At this level, the CAD is a record 5.4% of gross domestic product, worse than 4.2% in the same period the previous year. For the nine-month period of April-September, the CAD stood at $38.7 billion or 4.6% of GDP, balance of payments data released by the Reserve Bank of India on Monday showed.
RBI governor D Subbarao had said that a CAD of around 2.5-3.0% is sustainable for the Indian economy. Anything above that has implications for the stability of the external sector.
Exports fell by 12.2% in July-September as compared with a 45.3% growth in the same period the previous year while imports fell marginally by 4.8% compared with a rise of 38.1% in the previous year. The governments decision to hike import duty on gold in June seemed to have not had a big impact as gold imports stood at $10.46 billion, a fall of just $1 billion from the previous quarter.
Owing to the sharp fall in exports and a rather small fall in imports, the trade deficit widened to $48.3 billion from $44.5 billion a year ago.
A small fall in private transfers comes as a surprise, more so since the rupee had depreciated by about one rupee to the dollar between the first and second quarters.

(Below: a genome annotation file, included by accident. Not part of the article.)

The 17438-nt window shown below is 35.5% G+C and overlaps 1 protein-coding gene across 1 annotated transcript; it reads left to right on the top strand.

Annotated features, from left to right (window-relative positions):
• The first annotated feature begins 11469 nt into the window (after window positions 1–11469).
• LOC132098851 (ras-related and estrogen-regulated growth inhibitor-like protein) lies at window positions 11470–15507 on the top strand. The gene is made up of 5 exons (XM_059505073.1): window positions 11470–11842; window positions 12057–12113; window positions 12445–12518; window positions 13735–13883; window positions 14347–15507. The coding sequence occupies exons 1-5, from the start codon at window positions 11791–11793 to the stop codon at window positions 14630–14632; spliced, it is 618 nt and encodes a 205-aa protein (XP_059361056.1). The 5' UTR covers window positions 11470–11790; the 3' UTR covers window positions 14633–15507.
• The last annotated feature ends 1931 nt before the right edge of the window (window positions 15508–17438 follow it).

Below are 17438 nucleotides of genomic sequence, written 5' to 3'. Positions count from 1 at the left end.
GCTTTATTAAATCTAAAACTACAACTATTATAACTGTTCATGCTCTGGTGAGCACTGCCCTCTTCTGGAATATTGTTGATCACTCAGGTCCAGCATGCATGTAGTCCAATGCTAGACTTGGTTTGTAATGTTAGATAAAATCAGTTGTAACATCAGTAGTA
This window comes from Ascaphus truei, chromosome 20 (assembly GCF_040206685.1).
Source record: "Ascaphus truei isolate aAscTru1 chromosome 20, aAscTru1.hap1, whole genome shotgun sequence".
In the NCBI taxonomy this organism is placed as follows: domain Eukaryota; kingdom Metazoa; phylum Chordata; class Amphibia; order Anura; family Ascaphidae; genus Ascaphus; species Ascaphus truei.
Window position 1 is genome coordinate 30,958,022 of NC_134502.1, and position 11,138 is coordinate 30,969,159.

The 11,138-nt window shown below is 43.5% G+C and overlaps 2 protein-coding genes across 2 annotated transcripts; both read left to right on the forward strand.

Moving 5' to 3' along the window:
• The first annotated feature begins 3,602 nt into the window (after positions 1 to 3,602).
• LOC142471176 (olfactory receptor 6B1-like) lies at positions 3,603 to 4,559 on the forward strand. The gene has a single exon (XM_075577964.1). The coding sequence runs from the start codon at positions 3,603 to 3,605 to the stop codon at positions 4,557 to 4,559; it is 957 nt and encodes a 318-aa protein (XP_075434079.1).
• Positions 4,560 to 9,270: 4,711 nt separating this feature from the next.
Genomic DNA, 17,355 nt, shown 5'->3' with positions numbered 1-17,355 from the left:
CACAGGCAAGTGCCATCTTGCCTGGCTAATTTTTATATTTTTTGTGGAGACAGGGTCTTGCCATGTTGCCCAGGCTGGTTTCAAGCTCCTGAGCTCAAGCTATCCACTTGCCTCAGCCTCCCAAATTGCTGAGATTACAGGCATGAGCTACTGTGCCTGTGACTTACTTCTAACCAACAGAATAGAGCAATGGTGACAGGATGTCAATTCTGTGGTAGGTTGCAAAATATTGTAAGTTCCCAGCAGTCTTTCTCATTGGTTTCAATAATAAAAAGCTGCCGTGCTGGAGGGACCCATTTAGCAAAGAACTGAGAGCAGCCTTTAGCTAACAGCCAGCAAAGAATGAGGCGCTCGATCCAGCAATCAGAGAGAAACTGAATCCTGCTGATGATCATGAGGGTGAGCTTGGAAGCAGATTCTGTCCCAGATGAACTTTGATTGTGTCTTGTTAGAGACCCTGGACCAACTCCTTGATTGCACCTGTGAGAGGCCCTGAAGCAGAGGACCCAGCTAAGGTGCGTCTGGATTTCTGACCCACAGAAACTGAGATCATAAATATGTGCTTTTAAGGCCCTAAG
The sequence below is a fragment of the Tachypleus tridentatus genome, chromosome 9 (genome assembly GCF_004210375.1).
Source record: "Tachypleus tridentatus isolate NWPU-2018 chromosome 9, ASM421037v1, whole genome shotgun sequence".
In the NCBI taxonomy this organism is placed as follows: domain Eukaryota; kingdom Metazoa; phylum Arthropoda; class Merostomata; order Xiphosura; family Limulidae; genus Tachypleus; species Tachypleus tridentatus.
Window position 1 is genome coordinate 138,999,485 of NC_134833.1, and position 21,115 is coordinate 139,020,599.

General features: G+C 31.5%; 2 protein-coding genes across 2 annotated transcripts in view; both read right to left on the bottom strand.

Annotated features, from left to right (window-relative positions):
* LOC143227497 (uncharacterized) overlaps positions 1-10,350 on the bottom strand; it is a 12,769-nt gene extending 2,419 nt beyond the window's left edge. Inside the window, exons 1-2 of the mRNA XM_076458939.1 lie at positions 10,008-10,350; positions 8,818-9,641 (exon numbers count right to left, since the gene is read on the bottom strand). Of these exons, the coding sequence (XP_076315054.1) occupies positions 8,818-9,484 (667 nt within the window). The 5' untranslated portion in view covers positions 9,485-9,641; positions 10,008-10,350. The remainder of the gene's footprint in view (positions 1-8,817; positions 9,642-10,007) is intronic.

The central bank has been warning time and again about the worsening CAD position and the fact that inflows financing the CAD are rather volatile in nature. Fridays Financial Stability Report pointed to the volatile segment of forex reserves rising to around 81.3% at the end of June. Reflecting the RBIs worry, the financial flows in capital account were just enough to finance the CAD. The balance of payments stood at a surplus of $158 million for July-September.
During July-September, the financial account surplus was $24.24 billion, up from $19.01 billion a year ago, largely due to higher foreign direct investment.
Net FDI flows rose to $8.9 billion, up from $6.5 billion a year ago while the more volatile portfolio flows were $7.6 billion, up from $1.4 billion a year ago. Inflows including ECBs and bank capital fell to $3.3 billion from $9.5 billion a year ago.
The RBI has often indicated that it prefers FDI flows to the more volatile FII flows for financing CAD. It had also said it prefers non-debt flows to debt flows. However, the cap on investment by FIIs in debt has been hiked twice in the current year and a special category of investors, qualified institutional investors, has also been created.